Even though it is not required to submit building plans for projects defined as ‘minor building work’, homeowners will still require written permission from their local authority before they start, says Adrian Goslett, Regional Director and CEO of RE/MAX of Southern Africa.
He points out that the National Building Regulations and Building Standards Act (Act 103 of 1977), states in part 13 (1)(a) that to undertake any building work, even if the project falls under “minor building work”, the homeowner will have to apply to their local authority for authorization. The homeowner will need to receive written permission from the building control officer, following on receival of a permit application from the owner, before they can start their project. Written permission granted to the homeowner in terms of section 13 of the said Act, therefor exempts them from submitting formal building plans.
Christo Hamman, Manager of Building Control at the Hessequa Municipality says: “We require a formal decision, in terms of section 13(1)(b) of the Act, by our Building Control section, following an application by the owner for minor building works. An approved building fee is also required. The reason we require homeowners to obtain authorization is because of the numerous legal issues regarding for instance building lines, view, aesthetics, etc.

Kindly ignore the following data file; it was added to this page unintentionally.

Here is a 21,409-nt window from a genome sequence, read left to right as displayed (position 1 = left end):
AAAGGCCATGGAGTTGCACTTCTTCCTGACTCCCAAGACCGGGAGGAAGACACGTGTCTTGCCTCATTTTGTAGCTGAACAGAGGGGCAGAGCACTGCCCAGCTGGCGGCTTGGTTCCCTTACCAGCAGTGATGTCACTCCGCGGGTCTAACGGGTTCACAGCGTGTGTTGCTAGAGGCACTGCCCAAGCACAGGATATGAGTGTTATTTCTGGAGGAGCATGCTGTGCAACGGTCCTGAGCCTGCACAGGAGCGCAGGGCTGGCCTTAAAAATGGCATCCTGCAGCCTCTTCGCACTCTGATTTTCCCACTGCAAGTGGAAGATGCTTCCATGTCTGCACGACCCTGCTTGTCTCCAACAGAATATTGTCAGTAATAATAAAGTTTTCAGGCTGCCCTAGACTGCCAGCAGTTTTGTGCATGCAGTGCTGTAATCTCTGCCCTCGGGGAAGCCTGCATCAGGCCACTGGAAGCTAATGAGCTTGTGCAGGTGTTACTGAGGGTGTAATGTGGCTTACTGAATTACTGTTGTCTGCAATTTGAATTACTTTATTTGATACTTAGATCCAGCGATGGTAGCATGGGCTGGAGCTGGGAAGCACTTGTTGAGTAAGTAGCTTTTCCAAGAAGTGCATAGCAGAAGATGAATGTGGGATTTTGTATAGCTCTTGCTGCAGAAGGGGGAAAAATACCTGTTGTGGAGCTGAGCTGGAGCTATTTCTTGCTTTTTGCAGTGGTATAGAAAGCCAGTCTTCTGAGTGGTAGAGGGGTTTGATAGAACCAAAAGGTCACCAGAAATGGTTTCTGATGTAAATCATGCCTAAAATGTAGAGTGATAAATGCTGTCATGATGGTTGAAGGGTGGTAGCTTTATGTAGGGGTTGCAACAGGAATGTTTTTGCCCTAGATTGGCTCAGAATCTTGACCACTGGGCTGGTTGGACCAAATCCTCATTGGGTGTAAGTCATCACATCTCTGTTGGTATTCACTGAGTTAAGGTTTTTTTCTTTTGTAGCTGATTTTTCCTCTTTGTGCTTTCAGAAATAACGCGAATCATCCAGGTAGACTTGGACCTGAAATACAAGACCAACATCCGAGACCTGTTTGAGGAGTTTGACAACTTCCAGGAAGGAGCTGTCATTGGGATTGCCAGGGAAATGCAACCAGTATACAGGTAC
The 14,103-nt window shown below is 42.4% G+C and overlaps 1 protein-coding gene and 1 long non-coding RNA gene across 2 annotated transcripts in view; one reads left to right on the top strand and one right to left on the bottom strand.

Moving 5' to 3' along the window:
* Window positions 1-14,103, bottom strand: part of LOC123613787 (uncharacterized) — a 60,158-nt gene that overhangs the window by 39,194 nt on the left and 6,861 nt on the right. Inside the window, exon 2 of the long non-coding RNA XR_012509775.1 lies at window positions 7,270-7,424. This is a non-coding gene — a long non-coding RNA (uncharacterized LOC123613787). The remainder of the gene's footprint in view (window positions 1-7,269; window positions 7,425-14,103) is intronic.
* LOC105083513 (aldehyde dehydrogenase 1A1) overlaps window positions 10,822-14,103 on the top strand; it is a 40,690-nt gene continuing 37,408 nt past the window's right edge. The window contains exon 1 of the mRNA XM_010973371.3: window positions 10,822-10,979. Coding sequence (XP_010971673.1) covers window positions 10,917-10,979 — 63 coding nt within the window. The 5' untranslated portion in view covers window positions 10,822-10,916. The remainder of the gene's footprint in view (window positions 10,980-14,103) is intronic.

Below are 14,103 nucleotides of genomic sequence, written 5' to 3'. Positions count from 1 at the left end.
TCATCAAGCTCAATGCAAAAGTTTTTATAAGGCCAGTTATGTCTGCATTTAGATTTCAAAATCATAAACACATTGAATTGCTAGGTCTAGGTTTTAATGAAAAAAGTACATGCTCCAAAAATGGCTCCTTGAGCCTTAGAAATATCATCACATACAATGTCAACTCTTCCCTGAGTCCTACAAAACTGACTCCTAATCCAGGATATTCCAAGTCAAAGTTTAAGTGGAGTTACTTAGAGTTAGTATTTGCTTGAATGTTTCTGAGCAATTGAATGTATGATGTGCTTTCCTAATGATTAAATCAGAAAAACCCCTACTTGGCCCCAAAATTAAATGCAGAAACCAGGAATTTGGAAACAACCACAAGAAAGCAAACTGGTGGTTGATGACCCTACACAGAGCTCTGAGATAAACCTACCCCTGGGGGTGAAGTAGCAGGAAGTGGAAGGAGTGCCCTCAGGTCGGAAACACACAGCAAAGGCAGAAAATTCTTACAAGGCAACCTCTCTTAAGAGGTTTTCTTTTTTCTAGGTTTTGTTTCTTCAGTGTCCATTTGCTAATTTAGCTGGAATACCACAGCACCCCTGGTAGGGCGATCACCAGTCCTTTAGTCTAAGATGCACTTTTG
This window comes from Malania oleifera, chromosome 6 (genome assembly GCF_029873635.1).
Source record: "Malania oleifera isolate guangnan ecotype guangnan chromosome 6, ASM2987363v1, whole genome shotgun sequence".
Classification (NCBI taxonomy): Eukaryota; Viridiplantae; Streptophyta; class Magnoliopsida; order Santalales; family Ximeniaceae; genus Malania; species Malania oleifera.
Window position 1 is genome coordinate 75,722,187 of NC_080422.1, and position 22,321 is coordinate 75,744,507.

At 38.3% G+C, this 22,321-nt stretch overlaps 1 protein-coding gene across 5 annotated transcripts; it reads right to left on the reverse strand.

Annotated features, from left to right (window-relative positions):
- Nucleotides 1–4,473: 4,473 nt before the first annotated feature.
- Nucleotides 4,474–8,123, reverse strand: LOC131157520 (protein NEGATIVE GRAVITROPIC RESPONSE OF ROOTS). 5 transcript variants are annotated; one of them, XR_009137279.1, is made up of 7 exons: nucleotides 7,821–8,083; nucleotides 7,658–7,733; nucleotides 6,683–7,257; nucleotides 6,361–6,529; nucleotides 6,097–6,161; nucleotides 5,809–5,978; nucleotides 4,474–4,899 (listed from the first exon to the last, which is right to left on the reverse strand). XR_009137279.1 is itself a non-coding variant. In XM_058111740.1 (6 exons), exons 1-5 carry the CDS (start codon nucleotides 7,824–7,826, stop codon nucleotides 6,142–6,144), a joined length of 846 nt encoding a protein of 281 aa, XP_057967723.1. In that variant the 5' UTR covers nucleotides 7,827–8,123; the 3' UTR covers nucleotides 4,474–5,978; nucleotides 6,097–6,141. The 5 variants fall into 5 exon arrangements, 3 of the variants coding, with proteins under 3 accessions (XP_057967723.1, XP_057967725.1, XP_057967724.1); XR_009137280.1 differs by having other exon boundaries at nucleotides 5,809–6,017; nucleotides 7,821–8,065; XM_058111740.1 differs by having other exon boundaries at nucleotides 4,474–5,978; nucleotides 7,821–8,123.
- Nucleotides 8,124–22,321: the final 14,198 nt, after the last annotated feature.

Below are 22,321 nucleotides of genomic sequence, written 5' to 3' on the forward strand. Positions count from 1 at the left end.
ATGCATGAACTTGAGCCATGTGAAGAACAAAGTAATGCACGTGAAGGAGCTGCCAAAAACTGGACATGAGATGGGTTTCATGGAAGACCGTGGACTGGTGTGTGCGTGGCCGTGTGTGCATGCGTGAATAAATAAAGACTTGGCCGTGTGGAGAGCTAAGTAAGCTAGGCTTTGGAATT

While homeowners are entitled to undertake minor building projects (see definition of “minor building works”) without formal building plans, they need to adhere to the requirements of section 13 in the Act. Obtaining authorization beforehand will ensure that they are proceeding with the project in the correct manner and erecting the building in accordance with the directions specified in such authorization.”
According to Goslett, even erecting a temporary structure as such as builder’s shed will require permission from the local authority. “It is not just the project itself that will have to given the thumbs up by the local municipality, but also all other structures that may need to be put up during the period the project takes place,” says Goslett.
To provide permission for a temporary structure, in terms of SANS 10400: Part A23; the municipality will require the following information:
The buildings intended purpose and the length of time it will remain on the property
Where the homeowner intends to erect the structure
The availability of suitable materials from which it may be constructed
In conclusion, Goslett says that before starting any building project, be it minor building work or otherwise, it is advisable to contact your local authority and obtain permission upfront.
For more information visit www.remax.co.za
Issued by RE/MAX of Southern Africa